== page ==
02 Feb Dining Out: The Virginian
The Occidental Hotel started as a couple of tents along Clear Creek, at the foot of Wyoming’s Bighorn Mountains. Charles Buell, a carpenter from Wisconsin, made camp in 1879, just three miles from the new Fort McKinney. As was often the case, an “army town” grew up around the fort and was settled by homesteaders, miners, and the occasional entrepreneur like Buell. The story goes that Buell was building a place along the creek when a passel of miners came down from the Bighorns with gold and asked if they could board with him for a few days. Since Buell was a good cook, he not only housed the men, but fed them well: bacon, eggs, flapjacks, coffee. When they left, the miners shared their gold with Buell in thanks for his generous hospitality. With those flecks of gold, the Occidental was born.
By the fall of 1880, Buell had built a 24- by 28-foot log structure that held a lobby, dining room, kitchen, and six bedrooms. As the most impressive building in the growing army town, “The Ox,” as it came to be known, served not only as a hotel, but also as a stagecoach station, a post office, a saloon, a community gathering place, the town hall, the primary polling place, a makeshift hospital, and the county courthouse. According to Buell family lore, at an 1880 gathering, locals put possible names for the growing town into a hat and the name Buffalo — submitted by a native of Buffalo, New York — was drawn.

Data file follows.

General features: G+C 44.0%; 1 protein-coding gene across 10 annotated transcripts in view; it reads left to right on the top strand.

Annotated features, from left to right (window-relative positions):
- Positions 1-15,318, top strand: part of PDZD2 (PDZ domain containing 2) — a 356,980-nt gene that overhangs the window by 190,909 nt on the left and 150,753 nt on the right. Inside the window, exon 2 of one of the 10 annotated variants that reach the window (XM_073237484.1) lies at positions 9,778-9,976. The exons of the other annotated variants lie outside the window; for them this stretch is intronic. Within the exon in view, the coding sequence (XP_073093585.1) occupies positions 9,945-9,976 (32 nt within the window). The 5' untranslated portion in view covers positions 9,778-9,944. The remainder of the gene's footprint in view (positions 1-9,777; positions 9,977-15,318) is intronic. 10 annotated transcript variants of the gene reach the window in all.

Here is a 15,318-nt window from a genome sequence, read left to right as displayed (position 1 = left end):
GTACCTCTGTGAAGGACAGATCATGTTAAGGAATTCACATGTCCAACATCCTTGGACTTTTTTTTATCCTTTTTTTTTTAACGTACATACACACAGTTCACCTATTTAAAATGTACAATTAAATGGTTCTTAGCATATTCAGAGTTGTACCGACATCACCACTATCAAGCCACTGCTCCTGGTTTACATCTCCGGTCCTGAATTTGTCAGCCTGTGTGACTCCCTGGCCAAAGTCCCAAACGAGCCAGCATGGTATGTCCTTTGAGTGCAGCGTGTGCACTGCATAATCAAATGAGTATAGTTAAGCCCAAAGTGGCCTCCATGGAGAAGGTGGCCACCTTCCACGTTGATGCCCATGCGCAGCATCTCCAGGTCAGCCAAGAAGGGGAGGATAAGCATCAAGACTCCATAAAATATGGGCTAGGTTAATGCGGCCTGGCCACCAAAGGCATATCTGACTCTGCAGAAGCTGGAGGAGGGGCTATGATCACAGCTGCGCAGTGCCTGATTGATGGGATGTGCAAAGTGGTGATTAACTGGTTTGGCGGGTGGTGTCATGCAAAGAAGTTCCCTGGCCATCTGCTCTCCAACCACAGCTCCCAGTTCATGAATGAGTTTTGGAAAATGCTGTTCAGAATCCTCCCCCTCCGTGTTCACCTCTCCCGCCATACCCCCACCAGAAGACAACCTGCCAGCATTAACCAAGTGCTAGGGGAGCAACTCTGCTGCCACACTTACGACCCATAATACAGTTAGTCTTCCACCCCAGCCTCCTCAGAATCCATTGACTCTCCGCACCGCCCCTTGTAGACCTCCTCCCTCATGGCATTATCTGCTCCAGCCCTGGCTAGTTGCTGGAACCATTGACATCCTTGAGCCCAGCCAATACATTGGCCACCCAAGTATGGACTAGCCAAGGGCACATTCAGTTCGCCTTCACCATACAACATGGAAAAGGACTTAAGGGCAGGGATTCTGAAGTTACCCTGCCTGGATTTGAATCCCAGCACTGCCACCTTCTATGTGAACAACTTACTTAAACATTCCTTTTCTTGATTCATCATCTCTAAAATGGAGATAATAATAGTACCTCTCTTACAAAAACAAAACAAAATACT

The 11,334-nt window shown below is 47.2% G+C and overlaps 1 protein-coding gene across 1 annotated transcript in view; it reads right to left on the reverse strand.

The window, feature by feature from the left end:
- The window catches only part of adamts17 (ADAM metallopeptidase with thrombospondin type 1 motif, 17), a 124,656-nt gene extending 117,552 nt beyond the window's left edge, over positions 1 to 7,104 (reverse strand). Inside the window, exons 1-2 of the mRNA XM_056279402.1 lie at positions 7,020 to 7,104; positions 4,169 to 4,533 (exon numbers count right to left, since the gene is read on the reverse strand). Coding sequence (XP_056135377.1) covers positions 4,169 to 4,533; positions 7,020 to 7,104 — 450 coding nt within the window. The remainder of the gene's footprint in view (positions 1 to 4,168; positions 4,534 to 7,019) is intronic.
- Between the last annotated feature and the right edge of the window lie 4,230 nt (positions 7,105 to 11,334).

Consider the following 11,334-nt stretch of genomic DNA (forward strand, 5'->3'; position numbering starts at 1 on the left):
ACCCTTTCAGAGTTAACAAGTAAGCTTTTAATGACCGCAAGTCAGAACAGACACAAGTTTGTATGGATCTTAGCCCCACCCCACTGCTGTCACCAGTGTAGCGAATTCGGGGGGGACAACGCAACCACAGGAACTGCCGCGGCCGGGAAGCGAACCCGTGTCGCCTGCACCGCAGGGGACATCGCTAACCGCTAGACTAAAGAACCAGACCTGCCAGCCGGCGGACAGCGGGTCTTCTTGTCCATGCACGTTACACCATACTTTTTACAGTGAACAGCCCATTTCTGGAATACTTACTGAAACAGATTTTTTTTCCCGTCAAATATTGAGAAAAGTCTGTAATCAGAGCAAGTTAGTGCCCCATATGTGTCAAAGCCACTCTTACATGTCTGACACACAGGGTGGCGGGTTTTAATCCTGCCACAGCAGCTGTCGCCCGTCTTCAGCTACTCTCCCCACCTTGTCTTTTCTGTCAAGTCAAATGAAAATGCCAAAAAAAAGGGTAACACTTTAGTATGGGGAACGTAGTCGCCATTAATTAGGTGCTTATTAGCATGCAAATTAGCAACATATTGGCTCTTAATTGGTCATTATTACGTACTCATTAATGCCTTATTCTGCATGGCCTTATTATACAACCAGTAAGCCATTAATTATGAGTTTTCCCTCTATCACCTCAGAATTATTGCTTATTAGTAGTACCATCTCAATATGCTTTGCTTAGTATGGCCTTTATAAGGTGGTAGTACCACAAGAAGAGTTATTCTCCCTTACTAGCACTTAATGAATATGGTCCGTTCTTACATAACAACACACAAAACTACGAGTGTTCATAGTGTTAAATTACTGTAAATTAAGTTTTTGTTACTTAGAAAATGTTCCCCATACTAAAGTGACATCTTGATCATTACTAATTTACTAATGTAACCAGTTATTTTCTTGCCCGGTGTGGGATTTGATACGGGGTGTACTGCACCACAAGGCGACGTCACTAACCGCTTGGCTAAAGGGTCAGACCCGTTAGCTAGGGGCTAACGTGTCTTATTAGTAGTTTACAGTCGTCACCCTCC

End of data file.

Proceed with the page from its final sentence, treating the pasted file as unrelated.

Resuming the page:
From its beginnings, the Occidental was at the heart of everything in Buffalo, Wyoming. Rebuilt with brick and covering an entire city block by 1910, the hotel changed hands a few times over the years and was shuttered from 1984 until 1990, but 144 years after Buell pitched that first tent on Clear Creek, The Ox is still the beating heart of this community.
Today, the hotel — complete with 18 rooms and suites — has been immaculately restored to its early 20th-century glory, replete with original woodwork and period antiques. Guests can stay in the rooms where Teddy Roosevelt, Ernest Hemingway, and Calamity Jane hung their hats. The entire first floor is a museum filled with artifacts, photos, and furnishings from the hotel’s early years. Some of the furnishings tie directly to the hotel’s most well-known guests, including the torn sofa that got its holes from the fishing lures President Herbert Hoover was known for carrying in his pocket. There are old guest registers and photographs offering evidence for the presence of such outlaws as Butch Cassidy (who signed under the alias George L. Cassidy, alongside two of his known associates in 1890) and Tom Horn. (Ask to see the 23 bullet holes from shootouts in the saloon.) A collection of books and antique clothing on the second floor is available to guests and open to the public through tours by appointment. For lovers of Old West iconography, it’s hard to imagine a more thrilling place to spend the night.